From the perspective of lightweight authentication, we only have analyzed the performance of the LIAU scheme against replay, tampering, and impersonation attack. In fact, the security issue in VANETs is complex and systematic. There are still many problems to be studied and solved.

Data Availability

The data used to support the findings of this study are available from the corresponding author upon request.

Conflicts of Interest

The authors declare that they have no conflicts of interest.

Acknowledgments

This work was partly supported by the National Natural Science Foundation of China (61772198), Zhejiang Province Soft Science Foundation of China (2019C35006), and Zhejiang Province Basic Public Welfare Research Project (LGN18F030002).

References

  1. Z. H. Feng, M. Q. Zeng, and J. J. Tao, “Security and privacy issues of 5G VANETs,” Communication Technology, vol. 50, no. 5, pp. 1010–1016, 2017. View at Google Scholar
  2. Y. Xie, L. Wu, Y. Zhang, and L. Ye, “Anonymous Mutual authentication and key agreement protocol in multi-server architecture for VANETs,” Journal of Computer Research and Development, vol. 53, no. 10, pp. 2323–2333, 2016. View at Google Scholar
  3. L. B. Wu, Y. Xie, and Y. B. Zhang, “Efficient and secure message authentication scheme for VANET,” Journal on Communication, vol. 37, no. 11, pp. 1–10, 2016. View at Google Scholar
  4. P. Vijayakumar, M. Azees, A. Kannan, and L. Jegatha Deborah, “Dual authentication and key management techniques for secure data transmission in vehicular ad hoc networks,” IEEE Transactions on Intelligent Transportation Systems, vol. 17, no. 4, pp. 1015–1028, 2016. View at Publisher · View at Google Scholar · View at Scopus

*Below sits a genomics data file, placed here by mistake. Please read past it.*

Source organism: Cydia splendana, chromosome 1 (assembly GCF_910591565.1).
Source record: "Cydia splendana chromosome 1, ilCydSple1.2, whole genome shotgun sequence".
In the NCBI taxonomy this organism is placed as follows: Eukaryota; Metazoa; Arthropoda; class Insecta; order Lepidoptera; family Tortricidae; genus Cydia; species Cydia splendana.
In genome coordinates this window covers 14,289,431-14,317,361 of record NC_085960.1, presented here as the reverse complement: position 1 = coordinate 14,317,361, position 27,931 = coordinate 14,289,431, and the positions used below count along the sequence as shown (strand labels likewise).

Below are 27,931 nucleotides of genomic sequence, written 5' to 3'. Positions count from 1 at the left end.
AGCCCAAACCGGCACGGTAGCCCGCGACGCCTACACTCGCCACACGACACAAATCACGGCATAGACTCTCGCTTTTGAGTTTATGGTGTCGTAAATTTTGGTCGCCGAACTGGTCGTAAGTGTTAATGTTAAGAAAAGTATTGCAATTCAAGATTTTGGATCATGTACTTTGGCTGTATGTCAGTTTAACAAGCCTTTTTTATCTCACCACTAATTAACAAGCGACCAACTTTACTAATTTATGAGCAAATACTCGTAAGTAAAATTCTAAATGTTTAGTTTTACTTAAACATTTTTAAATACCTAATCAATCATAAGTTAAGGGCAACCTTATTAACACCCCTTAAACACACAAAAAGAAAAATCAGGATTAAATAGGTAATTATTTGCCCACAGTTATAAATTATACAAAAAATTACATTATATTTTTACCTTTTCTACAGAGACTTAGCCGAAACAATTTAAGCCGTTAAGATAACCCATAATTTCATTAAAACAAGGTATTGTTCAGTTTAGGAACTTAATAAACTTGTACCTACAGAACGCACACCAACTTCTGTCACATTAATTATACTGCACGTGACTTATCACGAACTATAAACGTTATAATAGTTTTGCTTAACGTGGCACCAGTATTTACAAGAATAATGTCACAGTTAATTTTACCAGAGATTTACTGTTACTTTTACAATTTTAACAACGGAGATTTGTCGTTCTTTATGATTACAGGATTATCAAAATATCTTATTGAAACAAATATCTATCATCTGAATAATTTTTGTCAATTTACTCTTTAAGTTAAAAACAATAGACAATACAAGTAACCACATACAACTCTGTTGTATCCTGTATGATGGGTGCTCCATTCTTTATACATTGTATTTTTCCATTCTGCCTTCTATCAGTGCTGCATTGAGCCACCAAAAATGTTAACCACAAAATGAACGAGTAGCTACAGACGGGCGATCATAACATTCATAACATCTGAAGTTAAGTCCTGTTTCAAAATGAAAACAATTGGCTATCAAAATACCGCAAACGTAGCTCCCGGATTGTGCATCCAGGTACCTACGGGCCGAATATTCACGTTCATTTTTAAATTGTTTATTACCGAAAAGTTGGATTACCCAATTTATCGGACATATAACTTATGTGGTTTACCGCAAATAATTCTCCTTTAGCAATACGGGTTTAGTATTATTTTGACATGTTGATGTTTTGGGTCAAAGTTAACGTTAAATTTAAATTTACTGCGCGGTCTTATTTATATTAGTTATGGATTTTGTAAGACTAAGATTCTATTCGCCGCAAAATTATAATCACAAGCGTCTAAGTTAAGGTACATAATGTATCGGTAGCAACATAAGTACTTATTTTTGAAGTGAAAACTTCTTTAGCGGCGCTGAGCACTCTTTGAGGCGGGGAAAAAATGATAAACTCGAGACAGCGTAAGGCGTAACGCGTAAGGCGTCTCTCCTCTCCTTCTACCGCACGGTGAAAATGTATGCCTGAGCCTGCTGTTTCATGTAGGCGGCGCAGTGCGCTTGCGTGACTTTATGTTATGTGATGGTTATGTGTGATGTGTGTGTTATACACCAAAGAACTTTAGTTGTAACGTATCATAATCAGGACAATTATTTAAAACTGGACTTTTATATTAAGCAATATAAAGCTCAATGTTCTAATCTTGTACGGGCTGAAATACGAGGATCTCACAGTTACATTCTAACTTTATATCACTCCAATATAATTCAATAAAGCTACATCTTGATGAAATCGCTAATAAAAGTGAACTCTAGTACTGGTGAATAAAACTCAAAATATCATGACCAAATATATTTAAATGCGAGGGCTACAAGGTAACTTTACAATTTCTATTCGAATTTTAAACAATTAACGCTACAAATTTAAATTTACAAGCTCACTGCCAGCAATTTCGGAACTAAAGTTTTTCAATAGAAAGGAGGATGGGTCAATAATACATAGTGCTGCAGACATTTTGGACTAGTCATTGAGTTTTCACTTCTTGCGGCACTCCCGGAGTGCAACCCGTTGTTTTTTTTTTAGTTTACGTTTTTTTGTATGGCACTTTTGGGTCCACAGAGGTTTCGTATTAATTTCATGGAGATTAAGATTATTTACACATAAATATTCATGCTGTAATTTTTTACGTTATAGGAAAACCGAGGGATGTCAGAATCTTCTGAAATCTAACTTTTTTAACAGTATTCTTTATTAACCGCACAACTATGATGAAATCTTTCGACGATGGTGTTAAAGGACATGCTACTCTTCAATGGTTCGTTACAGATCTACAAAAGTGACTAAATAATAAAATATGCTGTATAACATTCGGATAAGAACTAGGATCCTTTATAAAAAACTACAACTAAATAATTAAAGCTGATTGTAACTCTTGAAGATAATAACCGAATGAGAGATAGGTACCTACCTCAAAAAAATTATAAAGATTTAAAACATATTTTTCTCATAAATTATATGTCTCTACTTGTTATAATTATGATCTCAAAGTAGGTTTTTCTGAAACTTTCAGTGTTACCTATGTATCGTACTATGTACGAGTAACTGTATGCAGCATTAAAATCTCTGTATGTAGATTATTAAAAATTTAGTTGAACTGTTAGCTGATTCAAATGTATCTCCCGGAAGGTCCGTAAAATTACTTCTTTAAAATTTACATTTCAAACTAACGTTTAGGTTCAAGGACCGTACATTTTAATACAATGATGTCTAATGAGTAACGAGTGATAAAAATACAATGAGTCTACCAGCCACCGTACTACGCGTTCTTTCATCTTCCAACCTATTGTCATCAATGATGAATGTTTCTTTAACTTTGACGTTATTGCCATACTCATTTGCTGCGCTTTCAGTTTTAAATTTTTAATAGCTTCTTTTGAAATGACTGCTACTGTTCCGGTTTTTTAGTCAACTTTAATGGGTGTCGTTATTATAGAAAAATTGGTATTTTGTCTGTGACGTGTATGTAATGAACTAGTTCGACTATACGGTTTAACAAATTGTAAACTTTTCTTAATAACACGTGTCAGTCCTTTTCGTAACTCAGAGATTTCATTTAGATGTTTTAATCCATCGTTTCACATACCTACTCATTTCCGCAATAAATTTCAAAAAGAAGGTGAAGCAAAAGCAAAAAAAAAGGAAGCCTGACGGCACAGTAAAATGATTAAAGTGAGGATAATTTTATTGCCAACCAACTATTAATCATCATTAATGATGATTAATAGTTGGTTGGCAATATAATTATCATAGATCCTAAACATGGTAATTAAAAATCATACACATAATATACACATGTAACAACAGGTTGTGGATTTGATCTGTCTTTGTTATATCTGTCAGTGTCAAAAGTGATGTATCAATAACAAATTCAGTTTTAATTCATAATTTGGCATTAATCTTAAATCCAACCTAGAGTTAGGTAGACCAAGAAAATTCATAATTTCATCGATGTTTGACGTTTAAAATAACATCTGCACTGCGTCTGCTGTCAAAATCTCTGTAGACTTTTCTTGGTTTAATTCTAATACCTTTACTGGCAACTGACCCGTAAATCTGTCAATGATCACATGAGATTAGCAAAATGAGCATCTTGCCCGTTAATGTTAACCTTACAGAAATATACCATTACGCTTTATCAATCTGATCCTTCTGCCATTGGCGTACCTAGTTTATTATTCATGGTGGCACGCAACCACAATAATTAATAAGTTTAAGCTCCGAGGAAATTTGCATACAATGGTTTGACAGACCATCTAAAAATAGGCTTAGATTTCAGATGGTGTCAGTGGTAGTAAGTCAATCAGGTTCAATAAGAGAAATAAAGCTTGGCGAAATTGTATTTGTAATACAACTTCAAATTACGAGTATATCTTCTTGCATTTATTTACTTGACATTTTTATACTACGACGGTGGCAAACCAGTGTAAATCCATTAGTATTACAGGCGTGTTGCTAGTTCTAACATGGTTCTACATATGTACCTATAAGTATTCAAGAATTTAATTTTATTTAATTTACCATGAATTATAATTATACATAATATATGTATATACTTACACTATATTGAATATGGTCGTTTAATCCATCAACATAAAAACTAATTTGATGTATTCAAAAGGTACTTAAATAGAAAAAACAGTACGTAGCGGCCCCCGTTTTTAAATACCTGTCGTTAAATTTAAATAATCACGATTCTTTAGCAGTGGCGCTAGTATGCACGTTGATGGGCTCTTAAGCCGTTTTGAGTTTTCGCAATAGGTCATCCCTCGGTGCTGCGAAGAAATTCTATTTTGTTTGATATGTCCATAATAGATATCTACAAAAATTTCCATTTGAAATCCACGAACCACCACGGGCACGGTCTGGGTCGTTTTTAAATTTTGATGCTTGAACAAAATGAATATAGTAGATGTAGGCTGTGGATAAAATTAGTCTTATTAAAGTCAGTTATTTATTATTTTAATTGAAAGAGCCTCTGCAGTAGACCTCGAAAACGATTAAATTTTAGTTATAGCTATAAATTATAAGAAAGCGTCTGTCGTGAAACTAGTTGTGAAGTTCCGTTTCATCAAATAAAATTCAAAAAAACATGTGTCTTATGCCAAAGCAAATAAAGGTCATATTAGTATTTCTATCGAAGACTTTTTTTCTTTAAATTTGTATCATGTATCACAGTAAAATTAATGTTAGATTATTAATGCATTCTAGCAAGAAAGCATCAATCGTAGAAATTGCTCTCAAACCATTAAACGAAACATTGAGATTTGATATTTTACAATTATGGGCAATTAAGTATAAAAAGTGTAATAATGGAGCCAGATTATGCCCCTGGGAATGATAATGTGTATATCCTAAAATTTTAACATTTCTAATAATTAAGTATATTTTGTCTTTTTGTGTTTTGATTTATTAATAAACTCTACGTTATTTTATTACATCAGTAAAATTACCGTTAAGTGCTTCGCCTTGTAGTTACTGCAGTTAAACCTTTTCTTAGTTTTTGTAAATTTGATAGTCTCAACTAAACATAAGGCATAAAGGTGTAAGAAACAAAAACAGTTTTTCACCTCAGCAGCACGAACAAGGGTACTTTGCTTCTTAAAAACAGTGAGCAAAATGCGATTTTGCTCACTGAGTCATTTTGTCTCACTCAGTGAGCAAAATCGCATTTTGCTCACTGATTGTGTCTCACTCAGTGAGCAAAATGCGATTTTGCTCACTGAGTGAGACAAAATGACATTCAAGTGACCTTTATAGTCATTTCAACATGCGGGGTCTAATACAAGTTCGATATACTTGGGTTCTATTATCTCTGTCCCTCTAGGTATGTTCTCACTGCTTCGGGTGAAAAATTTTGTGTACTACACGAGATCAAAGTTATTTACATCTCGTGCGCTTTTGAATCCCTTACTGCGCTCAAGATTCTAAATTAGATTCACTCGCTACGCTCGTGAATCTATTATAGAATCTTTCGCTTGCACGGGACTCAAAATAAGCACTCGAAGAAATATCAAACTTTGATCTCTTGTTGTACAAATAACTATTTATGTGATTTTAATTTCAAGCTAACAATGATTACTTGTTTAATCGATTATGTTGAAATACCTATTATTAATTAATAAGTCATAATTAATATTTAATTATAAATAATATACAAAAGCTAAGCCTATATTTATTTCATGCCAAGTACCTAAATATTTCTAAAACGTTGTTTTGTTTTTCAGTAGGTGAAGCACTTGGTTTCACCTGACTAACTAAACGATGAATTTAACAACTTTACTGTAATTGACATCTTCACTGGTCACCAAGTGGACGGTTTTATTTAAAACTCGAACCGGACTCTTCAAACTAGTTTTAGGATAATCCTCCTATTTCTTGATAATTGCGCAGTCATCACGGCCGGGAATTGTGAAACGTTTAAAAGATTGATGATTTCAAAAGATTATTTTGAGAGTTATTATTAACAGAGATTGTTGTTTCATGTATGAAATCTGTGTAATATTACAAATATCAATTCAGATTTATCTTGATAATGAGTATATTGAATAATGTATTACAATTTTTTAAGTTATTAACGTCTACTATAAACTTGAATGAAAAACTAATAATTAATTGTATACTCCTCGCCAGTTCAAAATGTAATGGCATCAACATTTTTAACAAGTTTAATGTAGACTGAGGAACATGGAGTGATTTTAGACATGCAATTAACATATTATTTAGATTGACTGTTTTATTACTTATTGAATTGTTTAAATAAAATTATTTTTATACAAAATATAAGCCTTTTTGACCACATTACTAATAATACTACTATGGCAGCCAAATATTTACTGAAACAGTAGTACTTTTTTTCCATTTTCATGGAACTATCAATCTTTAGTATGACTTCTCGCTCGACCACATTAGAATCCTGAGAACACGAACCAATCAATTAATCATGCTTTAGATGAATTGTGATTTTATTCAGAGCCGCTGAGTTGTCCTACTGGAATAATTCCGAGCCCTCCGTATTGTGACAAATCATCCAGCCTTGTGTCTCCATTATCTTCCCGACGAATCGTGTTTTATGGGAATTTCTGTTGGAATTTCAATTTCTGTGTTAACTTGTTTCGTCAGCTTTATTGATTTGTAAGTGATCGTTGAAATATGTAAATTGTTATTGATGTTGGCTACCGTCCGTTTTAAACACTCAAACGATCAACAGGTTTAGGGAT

5. M.-C. Chuang and M. C. Chen, “An anonymous multi-server authenticated key agreement scheme based on trust computing using smart cards and biometrics,” Expert Systems with Applications, vol. 41, no. 4, pp. 1411–1418, 2014. View at Publisher · View at Google Scholar · View at Scopus
  6. S. Kumari, M. Karuppiah, X. Li, F. Wu, A. K. Das, and V. Odelu, “An enhanced and secure trust-extended authentication mechanism for vehicular ad-hoc networks,” Security and Communication Networks, vol. 9, no. 17, pp. 4255–4271, 2016. View at Publisher · View at Google Scholar · View at Scopus
  7. J. Li, H. Lu, and M. Guizani, “ACPN: a novel authentication framework with conditional privacy-preservation and non-repudiation for VANETs,” IEEE Transactions on Parallel and Distributed Systems, vol. 26, no. 4, pp. 938–948, 2015. View at Publisher · View at Google Scholar · View at Scopus
  8. F. Wang, Y. Xu, H. Zhang, Y. Zhang, and L. Zhu, “2FLIP: a two-factor lightweight privacy-preserving authentication scheme for VANET,” IEEE Transactions on Vehicular Technology, vol. 65, no. 2, pp. 896–911, 2016. View at Publisher · View at Google Scholar · View at Scopus